What I’m Reading: March to May

Since one of my goals for the year is to read 26 books (that’s one book every two weeks for those of you playing along at home), I thought it might be fun to share some of the books I’m reading and liking with the internet.

This is round three, and I’m at 20 books so far for the year.  I feel like I’m slowing down, so maybe my goal of 26 wasn’t too far off.  The program I’m in right now is kicking my ass so I haven’t been able to read as much as I would have liked.  In fact, I had hoped to be done with at least one more book before this post went live.  Alas, it was not to be.

In the meantime (sort of) since I last did a book review round up I’ve joined Goodreads, a site that helps keep track of books that I’ve read and what I’d like to read.  Now if only that would sync to the public library and they would just send me stuff.  Like a Netflix for books.  That would be awesome.

Goodreads makes it really easy for me to make up this post because I review books as I read them and then to make this post I simply copy/paste the reviews into WordPress.  If you’re on Goodreads, let’s be friends.  You’ll also be able to see what books I’m currently reading (usually about three), and leave comments.

Fed Up with Lunch by Sarah Wu
I remember following Mrs. Q when she was blogging back in 2010. I was a regular reader all through the project, but got a little lost afterwards. I knew there was a book and I’d been meaning to read it, but never got a chance until I saw it on sale at my local bookstore. A really fun read, and a very insightful book about everything that’s not quite right with school lunches.

Fourth Comings by Megan McCafferty
I have adored the Jessica Darling Series for a long time, but somehow only just got around to reading this fourth in the series. I’m planning on reading Perfect Fifths soon too and I’m so excited. While the other books took place over years, this one is the thoughts and musings of Jess from only one week, the week the infamous Marcus Flutie has given her to think about weather or not she wants to marry him. As a life-long shipper and a big fan of Marcus, I had to quell my excitement over this development, somehow knowing it could never be that easy. This book is full of references and mentions of the previous books, but also brings in new characters and surprising stories that did nothing short of make my heart exceedingly happy. So exceedingly happy.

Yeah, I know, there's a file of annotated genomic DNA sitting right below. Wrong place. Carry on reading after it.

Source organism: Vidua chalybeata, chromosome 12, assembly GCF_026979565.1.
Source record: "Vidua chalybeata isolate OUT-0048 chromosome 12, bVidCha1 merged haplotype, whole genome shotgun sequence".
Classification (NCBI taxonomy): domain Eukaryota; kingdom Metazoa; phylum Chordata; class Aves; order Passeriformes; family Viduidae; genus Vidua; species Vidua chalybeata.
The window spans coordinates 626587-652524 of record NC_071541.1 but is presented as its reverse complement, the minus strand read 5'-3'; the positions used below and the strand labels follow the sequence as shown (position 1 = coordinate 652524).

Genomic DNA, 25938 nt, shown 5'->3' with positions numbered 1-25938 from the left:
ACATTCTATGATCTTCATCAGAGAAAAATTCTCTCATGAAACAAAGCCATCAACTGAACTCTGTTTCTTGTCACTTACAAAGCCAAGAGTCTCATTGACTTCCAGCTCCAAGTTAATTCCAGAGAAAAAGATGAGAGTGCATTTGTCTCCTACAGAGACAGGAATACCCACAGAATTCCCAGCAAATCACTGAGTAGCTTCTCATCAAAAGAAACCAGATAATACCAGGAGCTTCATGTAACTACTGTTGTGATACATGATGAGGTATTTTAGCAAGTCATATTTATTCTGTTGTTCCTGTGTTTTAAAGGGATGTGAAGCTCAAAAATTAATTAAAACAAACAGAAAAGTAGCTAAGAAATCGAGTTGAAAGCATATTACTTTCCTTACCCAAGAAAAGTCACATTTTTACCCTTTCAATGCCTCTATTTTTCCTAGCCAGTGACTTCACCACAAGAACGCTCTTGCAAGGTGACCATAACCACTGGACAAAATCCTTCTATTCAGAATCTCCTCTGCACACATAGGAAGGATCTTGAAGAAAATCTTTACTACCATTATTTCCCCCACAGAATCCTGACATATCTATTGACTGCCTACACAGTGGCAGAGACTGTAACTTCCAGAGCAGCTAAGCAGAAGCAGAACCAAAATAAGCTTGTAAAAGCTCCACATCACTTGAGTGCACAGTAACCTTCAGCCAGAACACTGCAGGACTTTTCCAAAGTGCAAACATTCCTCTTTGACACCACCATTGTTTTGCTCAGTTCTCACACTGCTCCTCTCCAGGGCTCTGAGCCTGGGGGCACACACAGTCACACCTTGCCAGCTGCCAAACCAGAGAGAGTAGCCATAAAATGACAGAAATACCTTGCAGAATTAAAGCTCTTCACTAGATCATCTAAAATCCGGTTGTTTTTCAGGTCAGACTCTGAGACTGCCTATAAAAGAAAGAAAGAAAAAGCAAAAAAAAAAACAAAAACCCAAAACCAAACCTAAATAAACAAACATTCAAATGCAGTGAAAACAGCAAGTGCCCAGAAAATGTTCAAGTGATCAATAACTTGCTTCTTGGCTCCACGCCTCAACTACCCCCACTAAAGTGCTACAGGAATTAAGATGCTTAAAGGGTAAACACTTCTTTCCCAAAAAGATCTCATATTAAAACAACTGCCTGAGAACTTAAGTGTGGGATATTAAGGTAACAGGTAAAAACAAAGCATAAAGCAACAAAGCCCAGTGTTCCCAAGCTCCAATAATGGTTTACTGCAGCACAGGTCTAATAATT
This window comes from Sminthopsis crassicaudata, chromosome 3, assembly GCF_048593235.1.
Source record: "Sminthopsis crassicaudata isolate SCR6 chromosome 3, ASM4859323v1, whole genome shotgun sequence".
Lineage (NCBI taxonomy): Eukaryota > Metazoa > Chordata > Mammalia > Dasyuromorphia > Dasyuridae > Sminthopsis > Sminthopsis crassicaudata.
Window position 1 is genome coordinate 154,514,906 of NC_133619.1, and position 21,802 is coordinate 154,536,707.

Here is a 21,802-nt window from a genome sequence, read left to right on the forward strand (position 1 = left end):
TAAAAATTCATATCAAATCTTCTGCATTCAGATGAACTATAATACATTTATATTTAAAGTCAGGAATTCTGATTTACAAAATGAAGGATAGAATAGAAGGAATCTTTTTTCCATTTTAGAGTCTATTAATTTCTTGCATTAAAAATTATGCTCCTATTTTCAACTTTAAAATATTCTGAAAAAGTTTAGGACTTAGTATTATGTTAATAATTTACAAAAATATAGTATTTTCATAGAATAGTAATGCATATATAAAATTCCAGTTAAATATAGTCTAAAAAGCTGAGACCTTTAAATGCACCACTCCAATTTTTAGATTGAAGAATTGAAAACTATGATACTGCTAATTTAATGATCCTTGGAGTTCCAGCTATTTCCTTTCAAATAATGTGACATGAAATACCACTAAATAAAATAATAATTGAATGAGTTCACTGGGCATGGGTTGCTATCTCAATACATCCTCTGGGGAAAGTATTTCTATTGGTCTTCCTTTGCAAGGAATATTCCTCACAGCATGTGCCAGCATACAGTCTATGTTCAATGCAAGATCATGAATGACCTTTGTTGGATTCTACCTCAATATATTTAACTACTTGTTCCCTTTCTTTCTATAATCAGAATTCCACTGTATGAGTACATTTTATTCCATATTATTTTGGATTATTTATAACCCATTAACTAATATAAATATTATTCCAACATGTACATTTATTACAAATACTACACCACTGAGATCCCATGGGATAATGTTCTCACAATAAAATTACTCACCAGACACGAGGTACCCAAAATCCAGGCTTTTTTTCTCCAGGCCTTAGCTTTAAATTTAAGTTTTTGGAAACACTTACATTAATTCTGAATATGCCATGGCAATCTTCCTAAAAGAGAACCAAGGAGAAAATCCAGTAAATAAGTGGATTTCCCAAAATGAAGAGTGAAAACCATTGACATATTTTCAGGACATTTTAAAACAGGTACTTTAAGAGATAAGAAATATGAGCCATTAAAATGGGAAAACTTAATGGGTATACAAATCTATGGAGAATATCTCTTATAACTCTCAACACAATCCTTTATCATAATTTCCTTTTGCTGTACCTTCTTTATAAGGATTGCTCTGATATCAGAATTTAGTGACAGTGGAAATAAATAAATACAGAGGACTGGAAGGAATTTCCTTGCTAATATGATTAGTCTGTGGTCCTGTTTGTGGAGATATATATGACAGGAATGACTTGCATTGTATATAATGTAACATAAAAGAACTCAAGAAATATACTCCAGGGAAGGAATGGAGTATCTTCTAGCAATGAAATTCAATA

Maus by Art Spiegelman
Maus is the fantastically told, true story of a jew and his family in Poland during the rise of the 3rd Reich. Woven in between horrors, the narrator tells about dealing with his elderly father (the protagonist in the WWII story). Both stories are ripe with depth and honesty. The artist uses personified animals to show the different races and sects of the characters. I was moved by this telling of the Holocaust like i had never seen it before. Highly recommend to anyone interested in WWII/Holocaust stories or fantastically rendered characters.

Into the Wild by Jon Krakauer
I have been casually interested in this story for years, always remembering in the back of my mind the story of a young man who died in Alaska. I don’t know how i came upon this when I was younger, as Chris died before I was old enough to understand what death was, but regardless I am glad to have stumbled upon this book. I think Chis was brave, perhaps a bit under prepared, but nevertheless a strong character and someone I would have been proud to know. His story is told well in these pages, with a heartfelt honesty that is both refreshing and shockingly simple. Well done. I hope that Chris’ story will continue to be an inspiration as well as a cautionary tale.